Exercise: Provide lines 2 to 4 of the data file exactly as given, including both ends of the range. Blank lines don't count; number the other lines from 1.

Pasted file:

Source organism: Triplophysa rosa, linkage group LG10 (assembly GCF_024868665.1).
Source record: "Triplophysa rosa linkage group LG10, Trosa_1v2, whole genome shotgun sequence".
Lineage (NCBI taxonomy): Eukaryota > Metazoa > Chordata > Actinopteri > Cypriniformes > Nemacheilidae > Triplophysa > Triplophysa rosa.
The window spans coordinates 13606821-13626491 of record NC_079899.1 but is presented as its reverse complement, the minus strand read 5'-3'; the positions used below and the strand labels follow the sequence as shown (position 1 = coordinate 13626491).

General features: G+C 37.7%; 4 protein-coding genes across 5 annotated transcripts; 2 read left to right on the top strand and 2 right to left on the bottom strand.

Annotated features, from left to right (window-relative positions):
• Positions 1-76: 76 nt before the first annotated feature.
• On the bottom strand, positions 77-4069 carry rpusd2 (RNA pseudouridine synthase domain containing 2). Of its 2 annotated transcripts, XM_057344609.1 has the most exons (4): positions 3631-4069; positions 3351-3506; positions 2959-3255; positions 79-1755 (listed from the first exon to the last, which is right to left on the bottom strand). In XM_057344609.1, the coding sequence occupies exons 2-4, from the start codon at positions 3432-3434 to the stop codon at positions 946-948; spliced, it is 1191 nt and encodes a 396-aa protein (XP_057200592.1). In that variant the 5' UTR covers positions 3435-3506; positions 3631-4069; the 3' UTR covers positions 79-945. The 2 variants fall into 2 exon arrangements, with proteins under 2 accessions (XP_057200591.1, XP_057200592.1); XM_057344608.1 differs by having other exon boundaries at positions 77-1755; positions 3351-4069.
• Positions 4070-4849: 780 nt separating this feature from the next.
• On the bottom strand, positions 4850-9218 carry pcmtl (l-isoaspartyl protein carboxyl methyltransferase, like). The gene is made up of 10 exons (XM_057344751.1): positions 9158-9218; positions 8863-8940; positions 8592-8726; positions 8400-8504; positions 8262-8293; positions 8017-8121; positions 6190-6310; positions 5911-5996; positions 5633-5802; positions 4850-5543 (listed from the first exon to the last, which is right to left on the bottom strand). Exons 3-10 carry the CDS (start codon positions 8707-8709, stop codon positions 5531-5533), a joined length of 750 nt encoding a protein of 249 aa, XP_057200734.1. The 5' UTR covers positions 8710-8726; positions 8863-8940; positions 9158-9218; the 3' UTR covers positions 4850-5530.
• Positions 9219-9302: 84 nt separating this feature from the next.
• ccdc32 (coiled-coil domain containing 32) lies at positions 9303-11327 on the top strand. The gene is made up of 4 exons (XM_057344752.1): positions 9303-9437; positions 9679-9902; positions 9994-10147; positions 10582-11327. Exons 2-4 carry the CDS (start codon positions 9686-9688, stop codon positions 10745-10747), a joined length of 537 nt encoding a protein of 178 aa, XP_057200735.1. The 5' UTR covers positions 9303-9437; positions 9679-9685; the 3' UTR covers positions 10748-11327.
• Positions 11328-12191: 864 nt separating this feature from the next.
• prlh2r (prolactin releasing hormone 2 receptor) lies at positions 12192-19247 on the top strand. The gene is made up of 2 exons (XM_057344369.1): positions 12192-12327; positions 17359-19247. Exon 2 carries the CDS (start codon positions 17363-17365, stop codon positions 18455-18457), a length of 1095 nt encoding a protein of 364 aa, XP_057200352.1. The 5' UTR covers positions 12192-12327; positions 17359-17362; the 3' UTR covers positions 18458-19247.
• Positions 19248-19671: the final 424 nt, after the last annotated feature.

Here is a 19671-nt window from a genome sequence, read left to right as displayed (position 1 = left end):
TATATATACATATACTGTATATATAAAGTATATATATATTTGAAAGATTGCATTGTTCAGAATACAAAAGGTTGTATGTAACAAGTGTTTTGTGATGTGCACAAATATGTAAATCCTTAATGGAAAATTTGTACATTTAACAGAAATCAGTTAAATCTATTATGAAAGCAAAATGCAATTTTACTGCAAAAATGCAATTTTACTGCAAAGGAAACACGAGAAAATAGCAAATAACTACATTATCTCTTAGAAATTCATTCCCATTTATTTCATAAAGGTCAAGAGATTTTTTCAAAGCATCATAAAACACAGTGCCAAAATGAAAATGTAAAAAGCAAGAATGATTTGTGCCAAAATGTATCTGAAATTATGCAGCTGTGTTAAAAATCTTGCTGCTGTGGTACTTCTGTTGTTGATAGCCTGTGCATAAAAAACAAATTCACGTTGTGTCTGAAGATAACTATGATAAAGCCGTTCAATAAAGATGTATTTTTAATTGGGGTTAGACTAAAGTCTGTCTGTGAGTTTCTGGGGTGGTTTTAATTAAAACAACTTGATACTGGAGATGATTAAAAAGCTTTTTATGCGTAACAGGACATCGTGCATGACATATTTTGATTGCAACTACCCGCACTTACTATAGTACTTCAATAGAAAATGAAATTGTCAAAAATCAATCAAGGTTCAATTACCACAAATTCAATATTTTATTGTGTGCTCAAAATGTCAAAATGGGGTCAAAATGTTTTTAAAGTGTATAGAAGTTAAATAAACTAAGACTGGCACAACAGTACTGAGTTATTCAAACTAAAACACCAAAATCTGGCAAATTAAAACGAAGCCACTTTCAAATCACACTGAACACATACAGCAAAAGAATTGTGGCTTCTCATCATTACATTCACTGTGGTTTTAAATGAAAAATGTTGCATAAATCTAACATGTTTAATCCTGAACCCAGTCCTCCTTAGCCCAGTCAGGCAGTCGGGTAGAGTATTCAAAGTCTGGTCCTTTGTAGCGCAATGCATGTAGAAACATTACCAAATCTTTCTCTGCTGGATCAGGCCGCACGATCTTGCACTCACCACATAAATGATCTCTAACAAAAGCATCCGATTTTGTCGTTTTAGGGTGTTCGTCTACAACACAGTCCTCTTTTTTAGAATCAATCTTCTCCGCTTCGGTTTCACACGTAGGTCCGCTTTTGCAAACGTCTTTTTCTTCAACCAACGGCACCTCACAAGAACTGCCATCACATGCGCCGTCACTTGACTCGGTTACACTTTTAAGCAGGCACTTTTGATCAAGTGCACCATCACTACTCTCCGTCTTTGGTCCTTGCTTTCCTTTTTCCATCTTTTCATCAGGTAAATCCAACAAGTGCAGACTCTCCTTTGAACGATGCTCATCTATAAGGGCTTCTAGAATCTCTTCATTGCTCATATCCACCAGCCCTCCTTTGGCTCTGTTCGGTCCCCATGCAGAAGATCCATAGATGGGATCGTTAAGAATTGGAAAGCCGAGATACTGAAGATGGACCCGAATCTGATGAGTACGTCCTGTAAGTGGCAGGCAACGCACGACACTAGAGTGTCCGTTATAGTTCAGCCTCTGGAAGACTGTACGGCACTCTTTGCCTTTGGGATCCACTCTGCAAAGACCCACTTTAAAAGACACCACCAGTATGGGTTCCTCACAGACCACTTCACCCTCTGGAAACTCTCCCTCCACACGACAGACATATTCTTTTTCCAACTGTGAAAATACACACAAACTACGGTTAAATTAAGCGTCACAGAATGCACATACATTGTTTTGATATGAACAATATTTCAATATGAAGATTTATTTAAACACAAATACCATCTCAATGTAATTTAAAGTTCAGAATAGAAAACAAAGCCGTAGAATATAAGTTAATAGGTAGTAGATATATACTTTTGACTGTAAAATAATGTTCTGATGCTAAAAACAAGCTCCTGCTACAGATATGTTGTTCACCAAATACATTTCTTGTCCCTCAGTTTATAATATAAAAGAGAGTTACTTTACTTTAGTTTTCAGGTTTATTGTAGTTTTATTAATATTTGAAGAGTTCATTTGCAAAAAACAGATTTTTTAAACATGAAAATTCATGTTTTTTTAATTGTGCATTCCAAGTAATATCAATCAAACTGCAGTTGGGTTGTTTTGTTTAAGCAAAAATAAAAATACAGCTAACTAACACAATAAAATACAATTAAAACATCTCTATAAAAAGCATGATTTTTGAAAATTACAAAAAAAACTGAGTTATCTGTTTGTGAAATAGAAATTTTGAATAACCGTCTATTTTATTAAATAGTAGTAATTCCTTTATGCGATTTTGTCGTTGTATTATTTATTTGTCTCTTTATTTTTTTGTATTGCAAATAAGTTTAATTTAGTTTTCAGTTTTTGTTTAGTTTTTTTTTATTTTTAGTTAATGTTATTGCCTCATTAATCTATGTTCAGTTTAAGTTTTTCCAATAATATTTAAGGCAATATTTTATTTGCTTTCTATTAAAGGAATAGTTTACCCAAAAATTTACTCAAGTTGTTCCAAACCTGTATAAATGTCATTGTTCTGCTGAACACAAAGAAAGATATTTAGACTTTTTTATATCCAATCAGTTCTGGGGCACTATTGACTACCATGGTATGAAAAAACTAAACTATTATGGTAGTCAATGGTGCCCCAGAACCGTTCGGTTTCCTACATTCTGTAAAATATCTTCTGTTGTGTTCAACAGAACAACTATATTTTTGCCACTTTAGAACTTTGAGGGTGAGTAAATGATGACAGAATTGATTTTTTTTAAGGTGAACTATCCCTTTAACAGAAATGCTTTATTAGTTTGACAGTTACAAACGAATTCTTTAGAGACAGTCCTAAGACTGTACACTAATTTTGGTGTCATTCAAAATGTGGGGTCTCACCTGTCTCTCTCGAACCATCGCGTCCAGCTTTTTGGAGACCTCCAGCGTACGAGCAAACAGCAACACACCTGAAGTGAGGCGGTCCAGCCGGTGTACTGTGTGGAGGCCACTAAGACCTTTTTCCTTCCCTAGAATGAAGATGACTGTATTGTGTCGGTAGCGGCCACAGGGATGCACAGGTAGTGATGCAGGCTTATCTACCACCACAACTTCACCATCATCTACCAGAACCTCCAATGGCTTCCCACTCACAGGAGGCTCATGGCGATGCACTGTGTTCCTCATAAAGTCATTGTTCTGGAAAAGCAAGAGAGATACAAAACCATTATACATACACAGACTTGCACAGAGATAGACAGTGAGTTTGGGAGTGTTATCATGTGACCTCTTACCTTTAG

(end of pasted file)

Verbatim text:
Source record: "Triplophysa rosa linkage group LG10, Trosa_1v2, whole genome shotgun sequence".
Lineage (NCBI taxonomy): Eukaryota > Metazoa > Chordata > Actinopteri > Cypriniformes > Nemacheilidae > Triplophysa > Triplophysa rosa.
The window spans coordinates 13606821-13626491 of record NC_079899.1 but is presented as its reverse complement, the minus strand read 5'-3'; the positions used below and the strand labels follow the sequence as shown (position 1 = coordinate 13626491).